Return of the Eagle: How America Saved Its National Symbol

© 1994 by Greg Breining

IN A LEAP OF FAITH, John Grobel launched his hang glider from a cliff overlooking the Mississippi near Red Wing, Minn. Jaws of bone-colored bluffs spread out below, as if to swallow him whole in the wide gulf of the river. As sun warmed the hills, thermals spiraled into the blue vault of the April sky. 

Once aloft, Grobel noticed several large birds soaring in the distance. Turkey vultures, he thought. He enjoyed them. Never aggressive, they often let him fly in their midst. So Grobel tweaked his right rudder, banked his glider and soared along the ridge, gaining altitude as he sailed toward the birds.

Soon he realized they weren't turkey vultures at all, but bald eagles — thirteen of them. As he approached, two adults — their white heads and tails now unmistakable — broke away from the group. Like interceptor aircraft, they sped toward the intruder. "I've got to get my camera," he thought. But he knew it was too late for that.

One eagle spun and flew twenty to thirty feet above Grobel's hang glider. The other wheeled and pulled in just a few feet from the right wing. Were the eagle a bit closer, Grobel could have reached out and touched it. More than anything — more perhaps than the fan of the white tail, the seven-foot wingspan, or the powerful hooked beak — Grobel noticed the intense eye, a spot of yellow light as unflinching as the sun itself. Grobel felt the eye pierce him as if it were a needle. Drawn to the birds, yet not wanting to frighten them, Grobel began simply to talk. He didn't know what else to do. As though they would understand, he explained he wanted to fly with them. He hoped the calm measure of his voice conveyed that he meant no harm.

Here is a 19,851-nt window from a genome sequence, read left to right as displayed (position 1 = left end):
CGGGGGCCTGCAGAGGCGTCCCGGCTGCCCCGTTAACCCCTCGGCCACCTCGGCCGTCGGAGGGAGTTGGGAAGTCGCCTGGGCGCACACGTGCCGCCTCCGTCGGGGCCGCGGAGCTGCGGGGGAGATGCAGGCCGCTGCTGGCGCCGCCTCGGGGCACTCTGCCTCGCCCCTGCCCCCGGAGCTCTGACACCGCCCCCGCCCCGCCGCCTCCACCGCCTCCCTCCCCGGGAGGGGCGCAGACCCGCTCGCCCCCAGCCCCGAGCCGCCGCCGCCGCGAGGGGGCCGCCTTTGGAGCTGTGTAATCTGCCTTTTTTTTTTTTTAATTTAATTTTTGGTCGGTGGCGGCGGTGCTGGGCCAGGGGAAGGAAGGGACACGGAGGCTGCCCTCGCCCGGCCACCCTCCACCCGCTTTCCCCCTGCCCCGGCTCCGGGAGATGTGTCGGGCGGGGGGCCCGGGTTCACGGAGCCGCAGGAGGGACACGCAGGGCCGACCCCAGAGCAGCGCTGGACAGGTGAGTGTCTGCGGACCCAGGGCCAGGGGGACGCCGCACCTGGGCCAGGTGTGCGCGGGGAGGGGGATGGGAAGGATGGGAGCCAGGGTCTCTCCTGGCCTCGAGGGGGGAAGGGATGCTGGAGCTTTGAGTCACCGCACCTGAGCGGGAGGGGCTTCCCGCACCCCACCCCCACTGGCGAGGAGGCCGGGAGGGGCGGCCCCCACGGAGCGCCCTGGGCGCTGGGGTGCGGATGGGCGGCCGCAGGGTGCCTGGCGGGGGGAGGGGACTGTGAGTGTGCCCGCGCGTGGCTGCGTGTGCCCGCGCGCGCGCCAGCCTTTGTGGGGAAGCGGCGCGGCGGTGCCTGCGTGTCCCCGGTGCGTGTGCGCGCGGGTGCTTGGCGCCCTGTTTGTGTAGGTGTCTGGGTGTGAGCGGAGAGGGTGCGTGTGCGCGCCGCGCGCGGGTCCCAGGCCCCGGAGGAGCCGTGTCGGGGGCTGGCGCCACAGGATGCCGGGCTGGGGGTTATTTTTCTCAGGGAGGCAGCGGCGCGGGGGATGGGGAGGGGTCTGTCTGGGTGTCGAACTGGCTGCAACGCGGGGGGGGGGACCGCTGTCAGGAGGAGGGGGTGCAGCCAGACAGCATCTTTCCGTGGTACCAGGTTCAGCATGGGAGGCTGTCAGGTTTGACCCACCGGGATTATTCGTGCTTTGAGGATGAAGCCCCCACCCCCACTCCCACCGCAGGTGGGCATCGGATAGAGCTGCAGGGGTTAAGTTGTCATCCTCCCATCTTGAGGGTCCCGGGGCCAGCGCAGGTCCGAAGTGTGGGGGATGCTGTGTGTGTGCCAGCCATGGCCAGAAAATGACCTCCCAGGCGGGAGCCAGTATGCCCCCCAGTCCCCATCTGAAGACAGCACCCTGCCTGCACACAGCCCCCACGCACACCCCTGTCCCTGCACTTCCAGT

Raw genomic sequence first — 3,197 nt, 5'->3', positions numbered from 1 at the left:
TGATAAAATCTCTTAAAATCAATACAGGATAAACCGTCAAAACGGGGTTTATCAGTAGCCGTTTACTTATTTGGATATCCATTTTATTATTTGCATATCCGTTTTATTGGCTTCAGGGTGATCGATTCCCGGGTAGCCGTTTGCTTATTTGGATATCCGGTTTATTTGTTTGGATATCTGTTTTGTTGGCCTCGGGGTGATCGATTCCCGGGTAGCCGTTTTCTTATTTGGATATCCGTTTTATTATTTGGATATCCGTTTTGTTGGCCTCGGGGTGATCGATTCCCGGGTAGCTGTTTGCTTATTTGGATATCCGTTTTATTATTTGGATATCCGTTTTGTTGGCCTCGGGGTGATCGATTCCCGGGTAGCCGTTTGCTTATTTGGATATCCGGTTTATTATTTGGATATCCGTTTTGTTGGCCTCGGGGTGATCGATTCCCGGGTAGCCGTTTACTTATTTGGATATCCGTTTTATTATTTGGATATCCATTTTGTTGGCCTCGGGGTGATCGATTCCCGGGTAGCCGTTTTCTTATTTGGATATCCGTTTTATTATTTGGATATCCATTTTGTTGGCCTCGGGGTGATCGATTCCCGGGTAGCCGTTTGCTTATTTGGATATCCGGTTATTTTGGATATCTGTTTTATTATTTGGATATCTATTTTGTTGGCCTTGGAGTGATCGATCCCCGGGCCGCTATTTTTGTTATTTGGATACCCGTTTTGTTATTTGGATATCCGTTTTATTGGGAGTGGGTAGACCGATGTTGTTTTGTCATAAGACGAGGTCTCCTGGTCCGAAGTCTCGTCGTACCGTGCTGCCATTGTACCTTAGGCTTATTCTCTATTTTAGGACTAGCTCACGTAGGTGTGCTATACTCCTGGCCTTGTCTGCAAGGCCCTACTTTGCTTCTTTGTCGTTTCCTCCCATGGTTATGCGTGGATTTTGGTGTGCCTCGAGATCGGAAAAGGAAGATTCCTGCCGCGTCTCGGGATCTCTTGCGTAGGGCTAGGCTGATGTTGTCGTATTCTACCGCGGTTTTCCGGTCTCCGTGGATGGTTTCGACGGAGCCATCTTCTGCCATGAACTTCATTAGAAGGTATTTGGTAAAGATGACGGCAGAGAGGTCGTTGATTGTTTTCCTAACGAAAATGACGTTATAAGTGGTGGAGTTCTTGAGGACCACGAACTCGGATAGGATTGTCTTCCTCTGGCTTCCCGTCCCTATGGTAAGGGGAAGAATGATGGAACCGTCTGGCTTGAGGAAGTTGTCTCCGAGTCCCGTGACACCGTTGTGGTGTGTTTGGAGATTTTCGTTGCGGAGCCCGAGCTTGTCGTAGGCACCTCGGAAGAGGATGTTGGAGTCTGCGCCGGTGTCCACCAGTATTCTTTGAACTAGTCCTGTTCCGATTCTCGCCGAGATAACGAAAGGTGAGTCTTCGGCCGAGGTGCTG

Before long, the birds veered and headed back toward the group. "What have I got to lose?" Grobel thought, and he turned with them, hanging well back and slightly below the birds to avoid alarming them. The two sentinels led him back to the main flock. Amazingly, Grobel flew into their airspace. Suddenly he was surrounded by eagles, seven white-headed adults and six predominantly brown juveniles.

The birds were apparently engaged in some flight lesson. Several adults would single out a juvenile and escort it below the level of the bluffs, down toward the river, where the youngster apparently did not want to go. As it flapped and tried to climb back above the ridge, an adult would accompany it back downward, sometimes even bumping it or pouncing on its back. Sometimes an adult would even fly under the young bird, spin upside down, lock talons with the other bird and pull it to a lower altitude. All the while, two adults shadowed Grobel's glider, watching his every move.

Finally, a half-hour after Grobel joined the flock, the eagles began to flap, quickly gaining altitude. They soared off down river toward Lake City, Minnesota. Grobel, quite unflappable, couldn't gain the altitude needed to follow. He watched them sail into the distance, with admiration and even envy for the efficiency and beauty of their flight. For several minutes, he simply glided back and forth along the ridge, marveling at what had happened and basking in the privilege he felt at having been able, however briefly, to fly with the most majestic birds he had ever seen. 

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